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  • Texas | Columns | "Charley Eckhardt's Texas"

    Old Whip

    by C. F. Eckhardt

    Allen Vince was a Missourian who came to Texas with Austin’s original colony. He settled on a bayou that fed into Buffalo Bayou about 20 miles below where the town of Houston was later established. He built a small, rough, but sturdy bridge out of cedar over the bayou—which became known as ‘Vince’s Bayou,’ while the bridge was known as ‘Vince’s Bridge.’

    Vince’s Bridge was a very important structure in the area. It was about the only way you could cross Vince’s Bayou, since the land around it was extremely marshy.

    Mr. Vince established what was known at the time as a stock farm—we’d call it a ranch today. He raised cattle brought from back east and some very fine horses, as well. In particular he had a large, coal-black stallion called ‘Old Whip.’ Whip was both powerful and extremely fast. Mr. Vince held him at stud, getting a handsome fee for breeding him to mares in the area.

    Then came April, 1836. Santa Anna and his army showed up on Vince’s doorstep. The family promptly fled, leaving their stock behind—including Old Whip. Santa Anna immediately appropriated the stallion for his own use, transferring his elaborate, gold and silver mounted saddle from the animal he was riding. He then crossed Vince’s Bridge with his army, with the exception of a 12-pounder cannon, its caisson, and a wagon full of ammunition. He didn’t think the bridge was sturdy enough to cross such heavy weight. He had it moved around the head of the bayou. Soon after Santa Anna’s army crossed, Houston brought his men across the same bridge. After Houston came Cos with an additional 500 Mexican troops.

    Santa Anna continued on to New Washington, where he burned a warehouse and took possession of whatever else he could find. He then sent Colonel Delgado out with a detachment to bring in some cattle to feed the army. Delgado’s detachment rounded up 100 head belonging to Dr. Johnson Hunter, which were then slaughtered. Hunter had about 600 head, so Santa Anna didn’t feel his troops would go hungry.

    According to Delgado’s after-action report, when a scout came in and informed Santa Anna that Houston’s troops had crossed the bayou and were in his rear, he behaved in a most peculiar manner. To quote Delgado, “He at once mounted his horse and dashed back toward the prairie through a narrow lane crowded with pack mules and soldiers, riding over them and knocking them to one side in piles, and shouting at the top of his voice ‘The enemy are coming! The enemy are coming!’” This thoroughly demoralized the Mexican army. Instead of preparing for battle, the men started trying to run away. Finally a group of cavalry arrived with the information that Houston and his men had gone into camp on Buffalo Bayou. Santa Anna once more got control of his men and moved them to a spot about half a mile south of where the Texian army was camped, preparing for a battle the next day.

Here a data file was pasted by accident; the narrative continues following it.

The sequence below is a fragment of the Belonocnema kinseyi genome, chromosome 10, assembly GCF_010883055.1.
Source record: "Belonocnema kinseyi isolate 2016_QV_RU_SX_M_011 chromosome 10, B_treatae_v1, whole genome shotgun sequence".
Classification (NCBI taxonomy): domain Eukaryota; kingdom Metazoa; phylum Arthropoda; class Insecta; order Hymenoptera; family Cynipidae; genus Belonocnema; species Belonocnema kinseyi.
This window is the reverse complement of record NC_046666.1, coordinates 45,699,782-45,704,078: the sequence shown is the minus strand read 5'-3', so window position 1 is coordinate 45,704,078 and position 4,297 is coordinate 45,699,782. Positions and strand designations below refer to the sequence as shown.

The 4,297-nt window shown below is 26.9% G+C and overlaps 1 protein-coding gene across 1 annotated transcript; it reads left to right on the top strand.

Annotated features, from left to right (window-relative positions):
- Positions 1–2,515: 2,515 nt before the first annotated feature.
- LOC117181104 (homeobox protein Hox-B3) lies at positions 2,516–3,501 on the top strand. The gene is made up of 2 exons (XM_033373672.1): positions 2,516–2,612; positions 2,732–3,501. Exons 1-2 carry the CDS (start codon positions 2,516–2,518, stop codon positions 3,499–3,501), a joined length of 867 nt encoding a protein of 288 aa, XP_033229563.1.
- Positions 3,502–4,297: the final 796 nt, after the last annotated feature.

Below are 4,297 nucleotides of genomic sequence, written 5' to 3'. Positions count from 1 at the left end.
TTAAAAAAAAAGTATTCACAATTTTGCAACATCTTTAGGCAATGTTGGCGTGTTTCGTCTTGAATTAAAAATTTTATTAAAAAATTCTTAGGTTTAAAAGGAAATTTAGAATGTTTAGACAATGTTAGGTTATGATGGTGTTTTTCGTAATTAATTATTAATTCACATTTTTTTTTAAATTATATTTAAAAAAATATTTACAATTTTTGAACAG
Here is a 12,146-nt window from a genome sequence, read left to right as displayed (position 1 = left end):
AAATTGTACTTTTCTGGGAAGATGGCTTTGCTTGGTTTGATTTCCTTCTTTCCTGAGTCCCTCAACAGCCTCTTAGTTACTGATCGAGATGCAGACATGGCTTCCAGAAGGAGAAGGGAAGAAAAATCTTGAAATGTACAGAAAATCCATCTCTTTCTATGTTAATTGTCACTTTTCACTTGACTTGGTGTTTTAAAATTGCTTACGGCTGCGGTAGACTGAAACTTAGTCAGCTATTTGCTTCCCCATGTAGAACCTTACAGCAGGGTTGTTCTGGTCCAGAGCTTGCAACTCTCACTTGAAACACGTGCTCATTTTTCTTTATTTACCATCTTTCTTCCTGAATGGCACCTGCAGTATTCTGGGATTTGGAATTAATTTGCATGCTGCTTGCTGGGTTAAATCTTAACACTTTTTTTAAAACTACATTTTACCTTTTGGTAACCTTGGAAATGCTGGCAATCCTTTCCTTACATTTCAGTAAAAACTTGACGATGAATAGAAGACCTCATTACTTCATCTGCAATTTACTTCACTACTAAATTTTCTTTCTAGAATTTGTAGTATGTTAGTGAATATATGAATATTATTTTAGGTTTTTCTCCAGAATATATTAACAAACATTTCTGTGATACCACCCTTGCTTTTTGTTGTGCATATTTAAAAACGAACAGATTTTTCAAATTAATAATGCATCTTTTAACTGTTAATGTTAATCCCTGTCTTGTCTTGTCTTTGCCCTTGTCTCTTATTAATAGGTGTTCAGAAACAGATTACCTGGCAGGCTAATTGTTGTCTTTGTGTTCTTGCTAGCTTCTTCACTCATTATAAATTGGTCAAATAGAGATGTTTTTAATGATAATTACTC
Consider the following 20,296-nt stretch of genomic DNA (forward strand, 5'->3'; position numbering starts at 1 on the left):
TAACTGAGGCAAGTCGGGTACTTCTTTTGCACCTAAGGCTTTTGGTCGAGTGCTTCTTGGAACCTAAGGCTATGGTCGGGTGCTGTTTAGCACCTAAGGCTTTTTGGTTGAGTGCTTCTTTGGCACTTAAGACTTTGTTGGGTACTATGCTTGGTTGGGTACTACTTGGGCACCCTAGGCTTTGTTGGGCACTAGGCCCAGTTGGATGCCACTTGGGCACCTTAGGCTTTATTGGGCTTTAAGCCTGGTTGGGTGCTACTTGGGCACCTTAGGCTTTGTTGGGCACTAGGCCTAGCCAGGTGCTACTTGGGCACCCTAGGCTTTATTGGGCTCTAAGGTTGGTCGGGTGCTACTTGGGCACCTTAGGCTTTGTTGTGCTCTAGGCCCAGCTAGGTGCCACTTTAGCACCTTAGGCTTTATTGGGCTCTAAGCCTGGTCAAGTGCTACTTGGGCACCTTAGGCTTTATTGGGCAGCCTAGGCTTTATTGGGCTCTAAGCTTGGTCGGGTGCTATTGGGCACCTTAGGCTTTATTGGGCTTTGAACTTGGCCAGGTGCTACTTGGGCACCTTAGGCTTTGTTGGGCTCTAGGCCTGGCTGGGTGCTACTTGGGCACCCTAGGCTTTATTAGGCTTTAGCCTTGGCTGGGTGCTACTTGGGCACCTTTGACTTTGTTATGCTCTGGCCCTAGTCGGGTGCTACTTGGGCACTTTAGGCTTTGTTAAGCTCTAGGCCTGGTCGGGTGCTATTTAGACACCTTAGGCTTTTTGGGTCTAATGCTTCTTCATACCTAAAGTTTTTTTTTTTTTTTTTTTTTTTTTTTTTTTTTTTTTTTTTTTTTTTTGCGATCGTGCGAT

Santa Anna had a bright orange tent made of a heavy-woven, canvas-like material that actually was silk. He spent a lot of time in that tent. What he was doing there we don’t know for sure, but rumor holds he had a woman named Emily in it with him. Emily Morgan is the inspiration for the original lyrics of the song, ‘The Yellow Rose of Texas.’ He also kept Whip saddled and next to his tent.

    About four o’clock on the afternoon of April 21 the Mexican army was taking a siesta. That, of course, is when Houston and his 800-odd men struck the much-superior force. The battle itself, considered one of the ‘turning point’ battles in world history, was over in sixteen minutes. The Texicans, many of whom had close friends or relatives with Travis at the Alamo or Fannin at Goliad, continued to pursue and kill as many Mexican soldiers as they could find. The slaughter lasted until it was too dark to see.

    Santa Anna, in the meantime, jumped on Whip and headed for Vince’s Bridge. Houston, though, had ordered Deaf Smith and his scouts to burn the bridge. Santa Anna tried to cross the bayou on Whip, but the horse got thoroughly mired and he abandoned him, hiding out in some reeds. When Captain Henry W. Karnes and his troops arrived they found Whip still stuck in the mud, with Santa Anna’s gaudy saddle still on him. They got the horse out of the mud, cleaned him up, and brought him back to Houston, whose own horse had been killed in the battle. Some time later Sion R. Bostick and four other men found Santa Anna hidden in the reeds, wearing a private soldier’s coat. He claimed to be but a private, but when the men saw he was wearing a fine, ruffled linen shirt under the coat and had on silk under-drawers, they realized he was much more than a private.

    Whip was eventually returned to Allen Vince, who kept him for many years. Santa Anna’s saddle was auctioned off as spoils of war. It was purchased by Mirabeau B. Lamar for, or so the source says, $300. Considering that an ounce of bullion gold sold for $10 in those days, that was a lot of money.

    © C. F. Eckhardt
    December 1, 2011 column
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